Deciding to replace the old system was the easy part; now I was faced with a myriad of choices for the new system.  There are literally dozens of different configurations available from the manufacturers who specialize in these parts.  Once again I turned to the list to see what advice would be forthcoming.  The consensus, if you can call it that, was quick and to the point.  While there was a variety of equipment doing the job, the most satisfied owners seemed to be the ones who chose Harken traveler systems.  And, the happiest of the lot were those who went for the Harken Windward Sheeting Car.  Not being a die-hard racer, I had no idea what a Windward Sheeting Car was.  So I checked in with some of our in-house gurus and learned that the WWS Car is an ingenious device that automatically releases the leeward control line on the traveler car.  What this means is that you can tack without fooling around with the control lines…the windward line will automatically lock at the same time the leeward line releases.  This sounded like heaven to the guy who just finished a race where we had to move aft to line up and manually uncleat the control lines at every tack.

Some quick research in the SailNet Store and on the Harken site indicated that Harken recommended the mid-size traveler system.  I also learned that Harken had recently redesigned this system to incorporate “captive” bearings – meaning that one no longer has to worry about losing the bearings anytime the car is removed from the track.  Having decided on the traveler car system, the only thing left was the mainsheet system itself.  


Grit's new traveler system components are seen here on proud display prior to their installion.
This was a frustrating choice.  I could have a fast system or I could have a powerful system.  Or, so I thought.  More advice from the list and our in-house gurus followed.  Soon I was looking at the Harken 2-Speed Mainsheet System.  This is a combination of blocks that gives you a choice of a 3:1 or 6:1 ratio without the usual collection of additional blocks in a fine-tune system.  I liked the simplicity of the solution as well as the reduced clutter.  The 10-Meter doesn't have a lot of space available for elaborate mainsheet systems so this looked like the perfect set-up.  Once again, the List confirmed my choice.  The people who have a 2-Speed System raved about it.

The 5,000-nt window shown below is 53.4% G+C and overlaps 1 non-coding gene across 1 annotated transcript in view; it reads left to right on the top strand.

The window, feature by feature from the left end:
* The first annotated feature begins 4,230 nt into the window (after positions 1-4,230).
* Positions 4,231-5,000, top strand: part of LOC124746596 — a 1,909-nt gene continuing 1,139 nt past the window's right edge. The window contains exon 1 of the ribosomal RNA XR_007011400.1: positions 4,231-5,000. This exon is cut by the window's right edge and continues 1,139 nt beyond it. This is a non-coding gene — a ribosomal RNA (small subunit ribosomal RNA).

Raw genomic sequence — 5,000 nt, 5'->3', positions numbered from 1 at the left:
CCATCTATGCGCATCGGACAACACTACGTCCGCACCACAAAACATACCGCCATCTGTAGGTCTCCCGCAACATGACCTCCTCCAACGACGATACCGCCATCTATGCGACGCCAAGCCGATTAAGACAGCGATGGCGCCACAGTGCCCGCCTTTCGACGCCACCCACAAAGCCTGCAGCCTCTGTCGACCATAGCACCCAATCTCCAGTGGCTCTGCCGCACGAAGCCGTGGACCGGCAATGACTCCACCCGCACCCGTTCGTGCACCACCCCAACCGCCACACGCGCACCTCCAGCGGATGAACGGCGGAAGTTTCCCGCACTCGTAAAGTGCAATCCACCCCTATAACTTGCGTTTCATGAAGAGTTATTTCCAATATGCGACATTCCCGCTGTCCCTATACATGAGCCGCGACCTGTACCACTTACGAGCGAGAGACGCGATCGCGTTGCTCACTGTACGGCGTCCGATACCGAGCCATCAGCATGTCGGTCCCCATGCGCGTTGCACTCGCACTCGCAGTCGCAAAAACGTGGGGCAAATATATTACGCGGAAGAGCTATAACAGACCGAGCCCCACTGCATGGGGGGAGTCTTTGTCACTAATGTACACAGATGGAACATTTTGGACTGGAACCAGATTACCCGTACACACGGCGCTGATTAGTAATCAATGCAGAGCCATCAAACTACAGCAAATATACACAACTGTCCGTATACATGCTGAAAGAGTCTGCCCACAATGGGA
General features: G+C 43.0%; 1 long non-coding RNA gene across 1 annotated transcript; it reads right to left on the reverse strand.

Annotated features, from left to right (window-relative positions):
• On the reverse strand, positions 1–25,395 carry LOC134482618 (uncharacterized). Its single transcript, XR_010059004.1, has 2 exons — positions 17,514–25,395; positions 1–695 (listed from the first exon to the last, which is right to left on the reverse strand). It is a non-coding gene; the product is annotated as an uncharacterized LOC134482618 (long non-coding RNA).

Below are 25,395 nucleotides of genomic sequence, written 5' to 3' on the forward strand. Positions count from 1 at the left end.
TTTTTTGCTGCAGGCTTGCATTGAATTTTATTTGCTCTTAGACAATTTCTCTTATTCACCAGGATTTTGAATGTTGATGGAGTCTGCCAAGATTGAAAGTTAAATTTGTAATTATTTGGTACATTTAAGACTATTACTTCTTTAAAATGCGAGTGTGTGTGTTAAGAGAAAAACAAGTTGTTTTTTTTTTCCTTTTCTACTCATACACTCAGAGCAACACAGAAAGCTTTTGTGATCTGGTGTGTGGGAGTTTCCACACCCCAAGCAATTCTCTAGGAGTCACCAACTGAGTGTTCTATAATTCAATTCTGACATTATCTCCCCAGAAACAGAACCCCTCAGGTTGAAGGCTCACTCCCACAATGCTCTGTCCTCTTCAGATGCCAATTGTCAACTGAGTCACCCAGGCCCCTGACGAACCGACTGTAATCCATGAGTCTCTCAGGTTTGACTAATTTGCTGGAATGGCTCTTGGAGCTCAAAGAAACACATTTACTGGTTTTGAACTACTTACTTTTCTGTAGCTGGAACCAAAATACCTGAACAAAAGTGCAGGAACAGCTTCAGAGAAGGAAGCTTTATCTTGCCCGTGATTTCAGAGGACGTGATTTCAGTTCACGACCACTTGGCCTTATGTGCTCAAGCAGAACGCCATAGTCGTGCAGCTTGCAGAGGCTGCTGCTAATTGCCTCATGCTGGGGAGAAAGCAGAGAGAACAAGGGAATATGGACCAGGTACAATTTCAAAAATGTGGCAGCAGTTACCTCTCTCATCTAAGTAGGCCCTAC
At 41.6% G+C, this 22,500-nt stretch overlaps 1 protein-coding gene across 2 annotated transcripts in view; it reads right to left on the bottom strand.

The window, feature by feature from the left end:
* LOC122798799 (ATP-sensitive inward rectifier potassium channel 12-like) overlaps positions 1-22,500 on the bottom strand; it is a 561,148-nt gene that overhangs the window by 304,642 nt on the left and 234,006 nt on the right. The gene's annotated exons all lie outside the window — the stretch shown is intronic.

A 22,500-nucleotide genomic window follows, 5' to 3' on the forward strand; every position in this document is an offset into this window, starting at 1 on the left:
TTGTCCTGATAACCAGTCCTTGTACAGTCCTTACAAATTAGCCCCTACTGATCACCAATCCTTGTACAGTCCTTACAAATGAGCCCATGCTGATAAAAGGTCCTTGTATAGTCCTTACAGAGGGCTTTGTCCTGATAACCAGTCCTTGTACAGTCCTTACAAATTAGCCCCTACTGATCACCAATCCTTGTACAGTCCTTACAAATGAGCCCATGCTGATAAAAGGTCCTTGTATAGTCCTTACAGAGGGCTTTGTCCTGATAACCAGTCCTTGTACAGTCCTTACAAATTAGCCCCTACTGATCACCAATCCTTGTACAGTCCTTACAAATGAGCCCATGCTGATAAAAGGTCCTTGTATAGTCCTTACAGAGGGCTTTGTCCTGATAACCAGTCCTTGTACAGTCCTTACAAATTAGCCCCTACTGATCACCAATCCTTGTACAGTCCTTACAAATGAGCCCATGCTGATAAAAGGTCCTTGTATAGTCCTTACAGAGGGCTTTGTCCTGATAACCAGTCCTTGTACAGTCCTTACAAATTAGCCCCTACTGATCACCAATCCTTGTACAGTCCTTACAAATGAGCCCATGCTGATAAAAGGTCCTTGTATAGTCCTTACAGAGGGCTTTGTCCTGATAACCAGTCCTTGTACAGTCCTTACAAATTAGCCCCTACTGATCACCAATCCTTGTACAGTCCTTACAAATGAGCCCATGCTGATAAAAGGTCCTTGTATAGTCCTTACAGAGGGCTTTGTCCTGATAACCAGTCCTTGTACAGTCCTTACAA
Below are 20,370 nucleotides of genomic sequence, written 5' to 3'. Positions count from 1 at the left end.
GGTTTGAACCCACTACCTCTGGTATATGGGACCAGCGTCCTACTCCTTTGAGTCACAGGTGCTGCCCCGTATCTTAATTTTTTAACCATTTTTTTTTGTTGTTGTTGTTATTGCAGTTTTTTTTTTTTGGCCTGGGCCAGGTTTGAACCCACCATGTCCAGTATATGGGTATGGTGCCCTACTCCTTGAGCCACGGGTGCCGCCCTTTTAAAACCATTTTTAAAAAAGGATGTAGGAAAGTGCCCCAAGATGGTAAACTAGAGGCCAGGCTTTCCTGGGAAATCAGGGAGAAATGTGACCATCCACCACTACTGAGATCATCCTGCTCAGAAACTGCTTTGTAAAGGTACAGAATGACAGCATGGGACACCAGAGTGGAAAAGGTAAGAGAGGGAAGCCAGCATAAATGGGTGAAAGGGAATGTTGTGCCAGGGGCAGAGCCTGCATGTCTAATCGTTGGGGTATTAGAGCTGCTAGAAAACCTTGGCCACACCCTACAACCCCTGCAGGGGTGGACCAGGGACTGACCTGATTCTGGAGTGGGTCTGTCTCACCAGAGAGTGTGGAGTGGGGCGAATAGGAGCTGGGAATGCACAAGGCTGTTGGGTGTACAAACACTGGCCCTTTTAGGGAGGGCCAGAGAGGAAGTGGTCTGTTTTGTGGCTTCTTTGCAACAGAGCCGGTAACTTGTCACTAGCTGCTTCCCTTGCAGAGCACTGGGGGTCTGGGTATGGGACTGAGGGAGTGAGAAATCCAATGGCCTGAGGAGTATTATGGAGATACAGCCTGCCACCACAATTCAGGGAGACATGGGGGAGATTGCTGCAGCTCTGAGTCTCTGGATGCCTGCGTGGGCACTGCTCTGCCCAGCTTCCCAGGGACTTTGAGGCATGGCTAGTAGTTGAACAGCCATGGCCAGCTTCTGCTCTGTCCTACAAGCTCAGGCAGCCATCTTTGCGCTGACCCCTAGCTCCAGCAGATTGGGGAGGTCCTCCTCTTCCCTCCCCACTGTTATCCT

Add some track, control line sheaves and a stand-up toggle and you've got a complete “2004 State-of-the-Art” mainsheet system for GRIT.  In the next article we'll describe how we went about getting the track pre-bent to fit the camber of Grit's bridge deck and the steps involved in installing our new system.  

My most important learning discovery: Buying a complex system like a mainsheet traveler and blocks is a lot more complicated than simply picking up a catalog and ordering parts.  The range of choices and capabilities has expanded exponentially in the 12 years since I last refit a boat.  Unless you're doing this all the time, it really helps to seek advice from other owners and the professionals.  And, selecting the base system is just the first step.  You're going to face a bunch of minor choices in how to accessorize and fine-tune your selection so it is the perfect fit for your boat.  We'll explore all that in the next article.  For now, I'd just like to give a big thank you to the folks on the Pearson List and our in-house staff.  They really helped this rusty sailor put together a well thought out and superb mainsheet system.

For those who are interested, here's a breakdown of the parts in the new system:

 

Grit's New Traveler System

Harken 1636Windward Sheeting Traveler Car 
Harken 1618.1.5High Beam Track
Harken 1632Double Sheave Control Blocks
Harken 3322-Speed Mainsheet System
Harken 1622End Caps for Track
Harken 1561Stand-up Toggle for Traveler Car